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Stranger Homes

After the 2016 presidential election, I was moved to create something that celebrated diversity. With Stranger Homes, I wanted to encourage cultural exchange through personal spaces. The objects in our homes represent our traditions, our interests, our memories, our travels, our vices, our obsessions. We often tout the value of cultural exchange via food and music, but the home is powerful because it’s so private.


  From the looks of my 10x10 bedroom in Brooklyn you wouldn't box me in as one particular ethnicity - there is not much in physical form that nods to my roots. Growing up I struggled with being American enough, trying to conform to how my friends conducted themselves. As an adult, I struggle with being Indian enough, feeling guilty at times for not paying enough homage to my roots. I keep these pictures of my family on my nightstand as a reminder of where I came from. At this moment, that for me is enough.  (HP, New York)

From the looks of my 10x10 bedroom in Brooklyn you wouldn't box me in as one particular ethnicity - there is not much in physical form that nods to my roots. Growing up I struggled with being American enough, trying to conform to how my friends conducted themselves. As an adult, I struggle with being Indian enough, feeling guilty at times for not paying enough homage to my roots. I keep these pictures of my family on my nightstand as a reminder of where I came from. At this moment, that for me is enough. (HP, New York)

  When I moved out of my mom's apartment, she gave me this wine rack. It originally came in a pair of two, so she still has the other one at home. I like knowing that we each have one of them. I keep wine gift bags for reuse in the bottom compartment, but I've never used any of them. Open bottles sit on top.  (DS, New York)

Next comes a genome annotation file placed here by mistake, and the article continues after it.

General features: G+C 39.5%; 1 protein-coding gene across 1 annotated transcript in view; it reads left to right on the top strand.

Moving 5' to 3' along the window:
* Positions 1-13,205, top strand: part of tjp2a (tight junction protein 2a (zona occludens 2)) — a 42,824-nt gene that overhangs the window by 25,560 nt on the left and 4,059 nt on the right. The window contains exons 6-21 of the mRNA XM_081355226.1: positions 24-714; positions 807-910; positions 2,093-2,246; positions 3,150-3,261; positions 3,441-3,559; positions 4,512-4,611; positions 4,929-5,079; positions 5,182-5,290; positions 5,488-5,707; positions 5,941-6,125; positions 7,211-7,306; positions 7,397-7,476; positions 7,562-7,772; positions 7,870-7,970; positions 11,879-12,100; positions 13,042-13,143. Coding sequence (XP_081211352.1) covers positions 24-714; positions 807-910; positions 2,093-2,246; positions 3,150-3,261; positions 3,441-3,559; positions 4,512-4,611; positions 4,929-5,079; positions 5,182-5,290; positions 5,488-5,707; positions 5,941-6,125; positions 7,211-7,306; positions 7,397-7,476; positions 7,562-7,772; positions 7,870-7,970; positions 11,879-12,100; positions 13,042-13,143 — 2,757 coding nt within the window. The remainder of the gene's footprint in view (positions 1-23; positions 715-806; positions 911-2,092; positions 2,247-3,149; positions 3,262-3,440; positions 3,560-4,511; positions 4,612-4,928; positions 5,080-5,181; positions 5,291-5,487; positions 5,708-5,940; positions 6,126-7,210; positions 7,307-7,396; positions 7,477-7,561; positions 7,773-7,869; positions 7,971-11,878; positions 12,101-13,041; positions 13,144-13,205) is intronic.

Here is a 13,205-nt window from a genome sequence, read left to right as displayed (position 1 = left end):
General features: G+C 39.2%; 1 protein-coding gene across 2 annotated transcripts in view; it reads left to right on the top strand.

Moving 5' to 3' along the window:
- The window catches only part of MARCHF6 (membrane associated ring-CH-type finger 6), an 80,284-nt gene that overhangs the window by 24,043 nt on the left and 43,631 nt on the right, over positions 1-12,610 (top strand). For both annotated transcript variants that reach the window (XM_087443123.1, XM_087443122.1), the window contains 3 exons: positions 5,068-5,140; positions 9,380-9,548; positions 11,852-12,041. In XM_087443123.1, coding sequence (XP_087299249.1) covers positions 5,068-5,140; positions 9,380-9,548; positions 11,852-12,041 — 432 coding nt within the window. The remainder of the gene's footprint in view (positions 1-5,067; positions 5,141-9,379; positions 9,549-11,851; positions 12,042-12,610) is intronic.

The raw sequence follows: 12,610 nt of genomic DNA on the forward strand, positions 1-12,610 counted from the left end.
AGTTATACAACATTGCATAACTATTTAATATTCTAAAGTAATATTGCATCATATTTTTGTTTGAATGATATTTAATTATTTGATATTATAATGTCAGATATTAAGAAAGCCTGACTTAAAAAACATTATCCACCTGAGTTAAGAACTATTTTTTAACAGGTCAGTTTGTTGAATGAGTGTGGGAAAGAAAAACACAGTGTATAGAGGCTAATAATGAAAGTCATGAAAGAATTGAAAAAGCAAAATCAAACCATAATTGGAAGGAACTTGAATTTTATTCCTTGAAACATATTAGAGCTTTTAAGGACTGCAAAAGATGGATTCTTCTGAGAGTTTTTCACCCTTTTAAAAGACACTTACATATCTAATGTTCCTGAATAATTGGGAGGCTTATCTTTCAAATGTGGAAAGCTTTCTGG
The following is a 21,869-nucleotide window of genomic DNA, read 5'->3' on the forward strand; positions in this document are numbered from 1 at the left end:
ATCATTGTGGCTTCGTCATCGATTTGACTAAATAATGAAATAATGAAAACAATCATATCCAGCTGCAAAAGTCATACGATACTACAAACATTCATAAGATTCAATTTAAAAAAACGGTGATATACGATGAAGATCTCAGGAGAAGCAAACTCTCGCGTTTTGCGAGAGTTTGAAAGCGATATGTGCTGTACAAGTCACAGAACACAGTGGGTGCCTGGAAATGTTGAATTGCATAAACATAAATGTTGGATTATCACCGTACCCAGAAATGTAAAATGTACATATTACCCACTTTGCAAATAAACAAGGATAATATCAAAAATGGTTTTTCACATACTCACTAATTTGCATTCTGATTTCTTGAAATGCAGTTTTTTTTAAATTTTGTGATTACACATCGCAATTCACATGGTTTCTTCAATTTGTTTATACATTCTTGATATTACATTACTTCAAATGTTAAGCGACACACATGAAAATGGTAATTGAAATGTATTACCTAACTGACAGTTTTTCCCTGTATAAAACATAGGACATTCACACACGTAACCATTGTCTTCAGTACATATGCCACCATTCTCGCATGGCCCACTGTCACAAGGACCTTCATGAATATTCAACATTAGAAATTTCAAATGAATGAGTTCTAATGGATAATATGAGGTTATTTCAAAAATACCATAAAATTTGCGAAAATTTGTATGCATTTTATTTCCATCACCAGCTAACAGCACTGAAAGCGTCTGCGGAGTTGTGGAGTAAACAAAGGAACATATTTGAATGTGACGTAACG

When I moved out of my mom's apartment, she gave me this wine rack. It originally came in a pair of two, so she still has the other one at home. I like knowing that we each have one of them. I keep wine gift bags for reuse in the bottom compartment, but I've never used any of them. Open bottles sit on top. (DS, New York)

  The distinction between the words house and home has always been important for me. Growing up with a father who remodels houses for a living, I was privy to the transformation of each and every house he worked on, from frame to finish. As a kid, I was often envious of other children whose families had more conventional ideas of a home; I longed for the simple pleasure of hanging a poster on my wall, but we had to be cautious of any wear and tear on the house come time to sell. Every year or so my father would complete a project, and we would pack up and move on to the next, keeping each house company as he went about his work. I still remember the smell of saw dust in the morning so distinctly. Now 24, I have recently moved from Chinatown to the Upper East Side of Manhattan, and was fortunate enough to stay with my parents in Connecticut for a month in between leases. Early one Sunday morning I sat studying the frame of my father's most recent build. I have always been very impressed by his work, for I have seen him find potential in the most helpless of houses. The beauty of this dawned on me, and in that moment I realized something. During the packing, and the unpacking, and the tiring train rides back and forth to the city, I still felt as if I were at home. Home for me is not a place, or a structure, or a city. It is not the furniture or the decor or the moldings that make my home unique. But rather home is a feeling I have created within me; for really home can be everywhere if you look for it.  (FB, New York)

The distinction between the words house and home has always been important for me. Growing up with a father who remodels houses for a living, I was privy to the transformation of each and every house he worked on, from frame to finish. As a kid, I was often envious of other children whose families had more conventional ideas of a home; I longed for the simple pleasure of hanging a poster on my wall, but we had to be cautious of any wear and tear on the house come time to sell. Every year or so my father would complete a project, and we would pack up and move on to the next, keeping each house company as he went about his work. I still remember the smell of saw dust in the morning so distinctly. Now 24, I have recently moved from Chinatown to the Upper East Side of Manhattan, and was fortunate enough to stay with my parents in Connecticut for a month in between leases. Early one Sunday morning I sat studying the frame of my father's most recent build. I have always been very impressed by his work, for I have seen him find potential in the most helpless of houses. The beauty of this dawned on me, and in that moment I realized something. During the packing, and the unpacking, and the tiring train rides back and forth to the city, I still felt as if I were at home. Home for me is not a place, or a structure, or a city. It is not the furniture or the decor or the moldings that make my home unique. But rather home is a feeling I have created within me; for really home can be everywhere if you look for it. (FB, New York)